His Magic on Celluloid
- If Land Bill has anything against farmers, I'm ready to change it, says PM Modi
- Essar Leaks: ‘Guests are very important people... Kindly see they are comfortable’
- Mufti to head 25-member cabinet; PM to attend his swearing-in on Sunday
- Economic Survey pegs India's growth at over 8 percent, says inflation easing
- Rail budget missed the opportunity to lay out an agenda for the future, writes Nitish
In the '50s, while working on Pather Panchali, filmmaker Satyajit Ray decided that his friend Ravi Shankar, who was then composing music for the film, should be documented while at work. Even as Ray prepared the storyboard for the iconic film, he started work on a second project — a documentary that would show Shankar as he played the sitar. "He prepared close to 120 sketches, depicting the music maestro. The storyboard also included instructions about how to shoot the film. But sadly, the film never got made — my father got busy with other films and Panditji was travelling extensively," explains Satyajit Ray's son and filmmaker-photographer, Sandip Ray. The sketches have been under the possession of the Kolkata-based Satyajit Ray Society, a facsimile of which will soon be published as a book by HarperCollins as part of their collection to celebrate Indian cinema's centenary.
Those who knew Satyajit Ray well, maintain that he and Shankar became friends before the latter was brought on board to compose music for the Apu trilogy. Working together on the trilogy and then Paras Pathar (1958) only strengthened their bond. "Pandit Ravi Shankar was deeply saddened when Satyajit Ray passed away in 1992 and his album Farewell My Friend was dedicated to Ray," recounts Arup De, CEO of the Satyajit Ray Society.
Shankar's initial association with films, however, dates back to the '40s when he became one of the early members of the Indian People's Theatre Association (IPTA) along with his brother Uday Shankar. After composing the music for successful dramas such as Bharat Ki Atma and Amar Bharat, and dance-dramas that his brother worked on, Shankar made his film debut in 1946 with Neecha Nagar, followed by renowned writer-filmmaker KA Abbas' Dharti Ke Lal in the same year. "He was one of the founding pillars of IPTA and his early experiments with music happened while working with the organisation," says thespian Ramesh Talwar, who has been associated with IPTA for many years.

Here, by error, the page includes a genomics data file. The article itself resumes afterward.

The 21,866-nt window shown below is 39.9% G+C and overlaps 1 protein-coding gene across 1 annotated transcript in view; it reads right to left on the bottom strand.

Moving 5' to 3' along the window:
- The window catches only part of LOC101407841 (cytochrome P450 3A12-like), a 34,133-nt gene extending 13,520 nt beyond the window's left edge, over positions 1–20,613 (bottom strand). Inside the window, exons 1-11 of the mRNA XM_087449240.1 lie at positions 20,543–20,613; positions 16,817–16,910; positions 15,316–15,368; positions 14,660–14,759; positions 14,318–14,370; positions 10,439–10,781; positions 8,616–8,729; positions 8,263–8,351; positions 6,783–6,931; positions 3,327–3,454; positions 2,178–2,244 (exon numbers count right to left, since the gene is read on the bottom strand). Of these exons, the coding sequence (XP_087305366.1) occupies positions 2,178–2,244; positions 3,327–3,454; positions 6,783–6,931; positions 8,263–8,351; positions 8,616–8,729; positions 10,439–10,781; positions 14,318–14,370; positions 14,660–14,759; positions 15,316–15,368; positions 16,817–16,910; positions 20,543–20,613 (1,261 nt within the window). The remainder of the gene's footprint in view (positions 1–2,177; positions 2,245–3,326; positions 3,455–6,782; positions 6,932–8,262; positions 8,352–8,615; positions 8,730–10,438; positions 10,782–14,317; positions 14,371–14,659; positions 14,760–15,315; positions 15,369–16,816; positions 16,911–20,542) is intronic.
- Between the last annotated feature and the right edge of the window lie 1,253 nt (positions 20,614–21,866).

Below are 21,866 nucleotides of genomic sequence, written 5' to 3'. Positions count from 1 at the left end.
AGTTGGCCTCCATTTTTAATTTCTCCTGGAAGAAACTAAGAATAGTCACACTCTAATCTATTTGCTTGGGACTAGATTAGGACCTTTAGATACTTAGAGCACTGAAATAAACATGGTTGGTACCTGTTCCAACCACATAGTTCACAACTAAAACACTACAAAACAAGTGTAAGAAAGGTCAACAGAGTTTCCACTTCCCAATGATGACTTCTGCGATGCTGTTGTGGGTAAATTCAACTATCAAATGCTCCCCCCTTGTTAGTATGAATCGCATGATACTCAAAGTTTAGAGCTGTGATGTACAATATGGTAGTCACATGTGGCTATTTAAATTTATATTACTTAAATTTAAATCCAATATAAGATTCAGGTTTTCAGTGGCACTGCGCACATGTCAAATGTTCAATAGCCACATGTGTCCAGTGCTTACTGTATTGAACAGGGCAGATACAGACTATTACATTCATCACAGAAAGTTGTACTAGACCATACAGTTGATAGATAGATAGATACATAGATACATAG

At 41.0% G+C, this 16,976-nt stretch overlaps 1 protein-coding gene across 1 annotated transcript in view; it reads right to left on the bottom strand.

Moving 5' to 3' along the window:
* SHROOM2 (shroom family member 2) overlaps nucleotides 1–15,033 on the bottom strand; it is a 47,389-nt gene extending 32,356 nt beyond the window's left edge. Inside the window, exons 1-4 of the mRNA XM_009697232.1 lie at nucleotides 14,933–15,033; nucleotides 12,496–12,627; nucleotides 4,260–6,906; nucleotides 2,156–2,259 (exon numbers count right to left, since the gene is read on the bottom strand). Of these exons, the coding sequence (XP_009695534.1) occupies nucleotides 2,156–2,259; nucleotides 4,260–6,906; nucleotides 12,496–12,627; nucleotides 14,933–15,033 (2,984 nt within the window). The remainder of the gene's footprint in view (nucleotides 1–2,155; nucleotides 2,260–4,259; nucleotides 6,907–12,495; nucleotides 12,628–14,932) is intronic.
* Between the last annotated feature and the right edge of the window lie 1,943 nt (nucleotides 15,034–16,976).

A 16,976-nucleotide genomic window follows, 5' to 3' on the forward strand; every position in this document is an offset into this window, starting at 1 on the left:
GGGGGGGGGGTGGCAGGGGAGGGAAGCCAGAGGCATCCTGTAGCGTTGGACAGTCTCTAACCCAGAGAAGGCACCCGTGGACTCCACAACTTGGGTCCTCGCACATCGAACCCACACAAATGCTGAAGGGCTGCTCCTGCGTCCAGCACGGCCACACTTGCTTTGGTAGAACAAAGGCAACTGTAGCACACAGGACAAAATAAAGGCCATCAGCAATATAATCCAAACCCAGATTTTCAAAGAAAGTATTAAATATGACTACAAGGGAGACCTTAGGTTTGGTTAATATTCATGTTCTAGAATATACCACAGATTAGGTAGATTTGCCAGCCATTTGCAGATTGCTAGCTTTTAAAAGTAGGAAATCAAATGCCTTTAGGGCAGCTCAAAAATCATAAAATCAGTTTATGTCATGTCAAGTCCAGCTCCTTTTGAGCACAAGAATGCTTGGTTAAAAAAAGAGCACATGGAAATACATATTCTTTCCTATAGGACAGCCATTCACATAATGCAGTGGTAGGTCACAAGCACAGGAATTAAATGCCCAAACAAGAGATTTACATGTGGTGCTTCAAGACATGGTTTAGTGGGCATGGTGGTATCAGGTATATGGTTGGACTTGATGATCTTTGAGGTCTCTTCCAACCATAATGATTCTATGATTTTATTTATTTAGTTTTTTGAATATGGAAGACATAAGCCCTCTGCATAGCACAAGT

Even though Shankar moved on from IPTA in the '40s, his association with some of its members remained strong. In 1961, he composed music for Utpal Dutt's film Megh, and Ghoom Bhangar Gaan in 1965. He scored popular numbers rendered by Mohammed Rafi, Lata Mangeshkar and Mukesh for Anuradha (1961); a 1963 screen adaptation of Munshi Premchand's renowned work, Godan; and Gulzar's Meera in 1979.
However, the latter part of his film career was shaped chiefly by his career as a musician in the international circuit. In 1966, he gave music to his first international film, an indie film titled The Psychedelics, directed by Hollywood producer Paul Hunt. After that, Shankar worked with several filmmakers from across the world, composing music for documentary as well as feature films.
One of his most memorable albums remains Richard Attenborough's Academy Award-winning film, Gandhi (1982). "He had an ability to merge his sound with various genres without diluting its roots. This, and the fact that he never shied away from experimenting helped him give a different dimension to fusion music," says tabla player and fusion artiste Bickram Ghosh, who has worked with Shankar.